huge demand | 

Manager of centre for homeless says levels of hardship worst he has seen in 50 years

Capuchin Day Centre boss says number of people in poverty just keeps growing

Some of Dublin’s homeless talk to the Sunday World

Patrick O'ConnellSunday World

The manager of a day centre for homeless people has described the levels of hardship being experienced in the capital as the worst he has seen in 50 years.

Manager of the Capuchin Day Centre, Alan Bailey, told the Sunday World: “It’s worse now than it was during previous recessions.

“The number of people struggling to pay their bills and put food on the table just keeps increasing.”

The centre handed out 2,800 tickets for Christmas hampers on December 14.

“When we were giving out the tickets for the hampers, we were mobbed,” he said.

“People had been queuing since 4.15am.

“In 50 years with the centre, I have never seen anything like that.

“And the same day we had 644 people for dinner and gave out 1,300 food parcels.

“Most weeks we’d be giving out 1,100.

“Those are parcels of food people can take home with them.

“This time last year, because of Covid, we were doing takeaway meals.

“But the numbers just keep increasing and a good part of it is down to the cost of living crisis.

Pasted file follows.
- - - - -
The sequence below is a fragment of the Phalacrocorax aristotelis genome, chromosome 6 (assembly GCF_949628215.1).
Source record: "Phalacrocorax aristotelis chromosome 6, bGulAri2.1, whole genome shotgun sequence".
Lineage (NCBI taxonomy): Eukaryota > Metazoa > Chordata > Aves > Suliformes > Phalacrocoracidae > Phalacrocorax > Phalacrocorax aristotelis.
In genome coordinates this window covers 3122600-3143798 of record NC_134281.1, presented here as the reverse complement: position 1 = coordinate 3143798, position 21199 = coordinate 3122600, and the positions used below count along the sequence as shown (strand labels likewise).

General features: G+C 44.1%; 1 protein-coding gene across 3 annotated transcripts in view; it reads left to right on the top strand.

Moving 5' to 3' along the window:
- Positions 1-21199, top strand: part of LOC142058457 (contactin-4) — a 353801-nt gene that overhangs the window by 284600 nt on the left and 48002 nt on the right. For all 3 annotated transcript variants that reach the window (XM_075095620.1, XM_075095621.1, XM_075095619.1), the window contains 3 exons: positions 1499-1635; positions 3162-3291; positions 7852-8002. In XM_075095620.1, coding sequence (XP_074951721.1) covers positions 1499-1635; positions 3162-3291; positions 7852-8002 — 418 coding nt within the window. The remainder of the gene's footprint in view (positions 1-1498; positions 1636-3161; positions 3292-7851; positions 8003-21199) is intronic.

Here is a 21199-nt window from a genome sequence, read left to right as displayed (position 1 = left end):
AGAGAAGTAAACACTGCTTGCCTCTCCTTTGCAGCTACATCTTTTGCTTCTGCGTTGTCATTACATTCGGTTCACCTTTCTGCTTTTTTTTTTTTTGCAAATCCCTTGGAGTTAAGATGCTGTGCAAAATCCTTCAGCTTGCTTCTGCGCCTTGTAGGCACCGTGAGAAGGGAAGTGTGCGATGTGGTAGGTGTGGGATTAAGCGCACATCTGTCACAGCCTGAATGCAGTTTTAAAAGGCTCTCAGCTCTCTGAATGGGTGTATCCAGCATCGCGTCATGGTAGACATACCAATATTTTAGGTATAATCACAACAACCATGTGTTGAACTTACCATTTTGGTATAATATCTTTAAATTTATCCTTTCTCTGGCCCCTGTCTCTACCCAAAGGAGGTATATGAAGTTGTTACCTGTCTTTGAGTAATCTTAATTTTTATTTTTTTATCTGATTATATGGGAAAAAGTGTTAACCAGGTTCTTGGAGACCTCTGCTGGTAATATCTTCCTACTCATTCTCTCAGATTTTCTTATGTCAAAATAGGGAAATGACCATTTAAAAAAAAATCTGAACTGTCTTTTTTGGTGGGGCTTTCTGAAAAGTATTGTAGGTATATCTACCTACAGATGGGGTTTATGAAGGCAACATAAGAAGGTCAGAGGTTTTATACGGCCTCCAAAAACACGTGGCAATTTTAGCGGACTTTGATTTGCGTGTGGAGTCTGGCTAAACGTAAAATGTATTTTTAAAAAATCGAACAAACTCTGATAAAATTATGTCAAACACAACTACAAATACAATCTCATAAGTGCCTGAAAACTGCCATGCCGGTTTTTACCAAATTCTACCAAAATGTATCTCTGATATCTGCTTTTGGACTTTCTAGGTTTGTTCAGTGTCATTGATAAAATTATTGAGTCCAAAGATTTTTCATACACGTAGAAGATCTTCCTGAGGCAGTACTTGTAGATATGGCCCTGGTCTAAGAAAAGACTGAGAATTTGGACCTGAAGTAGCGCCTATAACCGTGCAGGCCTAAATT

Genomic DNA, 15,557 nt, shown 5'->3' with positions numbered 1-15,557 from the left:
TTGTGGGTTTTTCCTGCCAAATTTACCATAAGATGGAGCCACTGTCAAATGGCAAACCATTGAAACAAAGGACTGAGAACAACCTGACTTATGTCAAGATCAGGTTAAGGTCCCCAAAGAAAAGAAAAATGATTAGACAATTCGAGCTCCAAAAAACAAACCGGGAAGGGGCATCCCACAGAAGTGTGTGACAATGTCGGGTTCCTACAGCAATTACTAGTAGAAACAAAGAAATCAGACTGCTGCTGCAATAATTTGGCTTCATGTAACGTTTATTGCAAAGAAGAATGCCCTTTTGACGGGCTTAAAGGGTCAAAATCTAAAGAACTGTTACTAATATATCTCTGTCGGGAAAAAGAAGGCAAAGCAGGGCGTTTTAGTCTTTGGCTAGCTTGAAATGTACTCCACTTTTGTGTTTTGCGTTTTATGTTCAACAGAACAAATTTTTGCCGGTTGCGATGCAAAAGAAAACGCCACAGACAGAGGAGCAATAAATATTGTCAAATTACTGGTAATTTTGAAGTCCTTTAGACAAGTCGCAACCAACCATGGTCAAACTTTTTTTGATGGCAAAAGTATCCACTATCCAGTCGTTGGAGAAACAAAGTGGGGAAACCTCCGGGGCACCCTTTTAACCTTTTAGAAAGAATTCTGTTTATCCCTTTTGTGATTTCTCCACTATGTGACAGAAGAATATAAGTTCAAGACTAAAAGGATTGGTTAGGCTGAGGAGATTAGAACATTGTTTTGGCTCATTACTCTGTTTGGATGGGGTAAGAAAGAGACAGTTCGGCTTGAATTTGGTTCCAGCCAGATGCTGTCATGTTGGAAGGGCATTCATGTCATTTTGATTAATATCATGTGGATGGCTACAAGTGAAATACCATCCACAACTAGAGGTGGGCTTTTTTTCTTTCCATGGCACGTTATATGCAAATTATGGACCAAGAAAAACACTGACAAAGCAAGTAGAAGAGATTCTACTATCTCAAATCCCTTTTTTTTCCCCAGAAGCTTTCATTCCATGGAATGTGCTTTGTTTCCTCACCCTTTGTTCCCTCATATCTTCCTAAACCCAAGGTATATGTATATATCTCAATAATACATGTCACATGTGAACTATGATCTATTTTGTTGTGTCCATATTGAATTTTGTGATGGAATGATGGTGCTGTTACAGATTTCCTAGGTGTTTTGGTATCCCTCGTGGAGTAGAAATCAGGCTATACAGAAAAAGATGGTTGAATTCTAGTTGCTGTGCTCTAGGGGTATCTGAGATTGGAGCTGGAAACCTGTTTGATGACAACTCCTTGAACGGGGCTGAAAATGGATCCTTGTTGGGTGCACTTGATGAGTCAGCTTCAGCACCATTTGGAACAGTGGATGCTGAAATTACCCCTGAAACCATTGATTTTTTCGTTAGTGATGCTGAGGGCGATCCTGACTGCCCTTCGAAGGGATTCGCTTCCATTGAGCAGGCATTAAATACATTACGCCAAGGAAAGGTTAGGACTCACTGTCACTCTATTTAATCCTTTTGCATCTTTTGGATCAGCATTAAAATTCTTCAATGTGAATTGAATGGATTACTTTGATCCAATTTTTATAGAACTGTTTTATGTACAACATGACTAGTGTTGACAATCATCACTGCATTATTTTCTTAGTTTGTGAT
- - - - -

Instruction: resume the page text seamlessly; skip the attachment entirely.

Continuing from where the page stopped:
“The demand for our services is just huge.

“And a lot of it is to do with where people are finding themselves at the moment.

“The margins for people are so fine and they just don’t have the money to pay for everything they need.

“We see this and we deal with it as best we can.

“But it’s getting worse.

“There is always a demand for our services.

“Even at the height of the Celtic Tiger, we had 500 or 600 people coming in a day.

“But now it seems that the slightest change in people’s circumstances is driving them into poverty.

“It just doesn’t take a whole lot when people are already struggling.”

According to the paper ‘Poverty Focus’ released by Social Justice Ireland in October, “one in every nine people in Ireland lives on an income below the poverty line — corresponding to almost 595,000 people.

Although data for the period 2016-2021 demonstrates that the headline poverty rate in Ireland has fallen, the paper noted that “anti-poverty interventions need to be sustained; something that has been lacking in recent budgetary policy.”

It also noted that the “impact of inflation is most severe on lower-income households” and warned that “short-term budgetary measures, while welcome, will increase inequality if income adequacy is not properly addressed.”

Donations to the Capuchin Centre can be made by phone (with credit cards) at (01) 8720770 or alternatively those wishing to help can email

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